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Kai Ryssdal: There’s yet another round of ‘What the heck do we do about the European economy?’ talks scheduled for this weekend. Everybody will be in Washington for the Spring meetings of the International Monetary Fund and the World Bank.
Back home, though, on the continent, the discussion generally breaks down like this: Germany thinks other European countries ought to be more like Germany — cut their budgets and improve efficiency. French President Nicolas Sarkozy has promised to do at least some of that if he’s re-elected later this spring.
But as Christopher Werth reports, Germany might have a couple of things to learn from France.
Christopher Werth: Germany’s healthy economy sounds like this: The hum of a factory steadily churning out high-end, manufactured goods. The goods are shiny new BMWs rolling off an assembly line in Munich.
Germany is ticking along just fine, even as the rest of Europe struggles, says Christian Schultz an economist at Germany’s Berenberg Bank.
Christian Schultz: Unemployment is at historical lows. Employment is at historical highs.
For Schultz, Germany’s prosperity is no mystery. A decade ago, he says, the country enacted tough labor reforms that make it easier to hire and fire new workers — something France has yet to do.
But while Germany is the economic engine of the eurozone, Schultz warns that the country is entering what he calls its “Last Golden Decade.”
Schultz: Germany has a big demographic problem. After 2020, overall German economic growth will fade away because of the country’s shrinking population.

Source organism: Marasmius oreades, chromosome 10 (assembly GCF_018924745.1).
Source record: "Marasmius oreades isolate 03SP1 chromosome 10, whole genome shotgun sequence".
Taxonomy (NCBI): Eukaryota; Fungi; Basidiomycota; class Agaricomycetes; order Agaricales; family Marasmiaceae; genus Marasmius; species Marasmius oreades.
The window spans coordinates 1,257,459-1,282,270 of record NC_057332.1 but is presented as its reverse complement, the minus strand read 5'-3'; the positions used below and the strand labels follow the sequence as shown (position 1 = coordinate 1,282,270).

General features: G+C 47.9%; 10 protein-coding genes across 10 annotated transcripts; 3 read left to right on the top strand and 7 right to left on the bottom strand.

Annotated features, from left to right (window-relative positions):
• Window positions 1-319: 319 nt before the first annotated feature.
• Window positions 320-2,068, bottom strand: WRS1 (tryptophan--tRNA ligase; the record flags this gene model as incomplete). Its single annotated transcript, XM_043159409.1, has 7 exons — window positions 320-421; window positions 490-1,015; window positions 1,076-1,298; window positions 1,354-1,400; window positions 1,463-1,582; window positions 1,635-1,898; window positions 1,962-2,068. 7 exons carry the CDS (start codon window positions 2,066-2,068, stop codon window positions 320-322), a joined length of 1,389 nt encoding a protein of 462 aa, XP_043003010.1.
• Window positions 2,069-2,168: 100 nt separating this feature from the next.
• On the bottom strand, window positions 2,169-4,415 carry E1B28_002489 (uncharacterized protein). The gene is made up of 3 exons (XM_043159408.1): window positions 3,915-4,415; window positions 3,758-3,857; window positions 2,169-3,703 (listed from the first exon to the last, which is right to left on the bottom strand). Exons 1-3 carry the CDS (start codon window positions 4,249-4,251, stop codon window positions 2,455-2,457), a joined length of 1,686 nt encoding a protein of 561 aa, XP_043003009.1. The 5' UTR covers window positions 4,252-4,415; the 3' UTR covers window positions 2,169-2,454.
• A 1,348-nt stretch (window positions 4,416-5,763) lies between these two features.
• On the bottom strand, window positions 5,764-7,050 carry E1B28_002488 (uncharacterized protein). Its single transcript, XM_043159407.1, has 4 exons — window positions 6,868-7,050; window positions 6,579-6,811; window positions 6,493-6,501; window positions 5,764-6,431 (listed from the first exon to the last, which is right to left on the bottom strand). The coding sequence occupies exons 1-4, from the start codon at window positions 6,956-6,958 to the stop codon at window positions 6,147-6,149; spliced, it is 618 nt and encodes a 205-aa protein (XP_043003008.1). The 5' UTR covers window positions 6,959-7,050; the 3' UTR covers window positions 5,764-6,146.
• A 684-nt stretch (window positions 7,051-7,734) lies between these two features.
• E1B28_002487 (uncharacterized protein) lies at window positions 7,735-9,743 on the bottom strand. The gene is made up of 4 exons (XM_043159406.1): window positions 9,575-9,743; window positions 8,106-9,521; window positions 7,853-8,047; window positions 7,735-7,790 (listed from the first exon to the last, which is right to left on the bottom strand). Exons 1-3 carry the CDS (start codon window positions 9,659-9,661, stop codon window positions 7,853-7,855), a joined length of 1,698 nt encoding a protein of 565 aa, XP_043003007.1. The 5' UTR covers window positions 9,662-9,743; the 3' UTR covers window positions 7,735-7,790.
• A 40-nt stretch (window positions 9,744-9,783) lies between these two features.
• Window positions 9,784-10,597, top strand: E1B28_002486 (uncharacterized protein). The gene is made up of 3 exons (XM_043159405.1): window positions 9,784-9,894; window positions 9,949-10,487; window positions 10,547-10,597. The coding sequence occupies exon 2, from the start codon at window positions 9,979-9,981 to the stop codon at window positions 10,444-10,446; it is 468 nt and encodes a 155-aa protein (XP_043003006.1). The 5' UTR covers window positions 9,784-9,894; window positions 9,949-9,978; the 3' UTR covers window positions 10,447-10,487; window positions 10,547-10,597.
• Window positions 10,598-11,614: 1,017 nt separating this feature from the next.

In other words, German factories make more Beemers — but French families make more babies.
In central Paris, I met Boris Najman, Stephanie Mahieu and their two sons, Stelio and Kostia, in their modest, middle-class apartment. France is enjoying something of a baby boom, an advantage as employers replace aging workers in the years ahead.
Why are the French so “productive”? Stephanie Mahieu:
Stephanie Mahieu: Having a child in France is relatively cheap compared to other countries. This is it. This is France.
That is, the French government spends more than countries like Germany on generous childcare policies that help parents raise their kids. At age 3, Stelio just learned his ABCs at a state-subsidized pre-school that only costs around $180 a month.
Three-month-old Kostia goes to daycare for free.
Mahieu: And in addition, he’s provided with food, milk. So everything is provided.
Provided free. Mom and Dad don’t pay a dime.
Monika Queisser is an expert on such family-friendly policies at the Organization for Economic Cooperation and Development in Paris. She says when you add in other perks, like flexible working hours for parents, it all appears to do the trick.
Monika Queisser: The availability of childcare, according to research, seems to be one of the major factors in encouraging couples, families to have more children and not fear the dichotomy between work and family.
Which is why Christian Schultz at Berenberg Bank says even though, economically, France would benefit by modeling itself after Germany.
Germany has to come up with the same type of reforms as France has in the past to change their demographic outlook.
But nearly everyone admits there’s no quick fix. Even if Germany’s population were to start growing today, it takes a long time before babies are ready for the workforce.
In Paris, I’m Christopher Werth for Marketplace.
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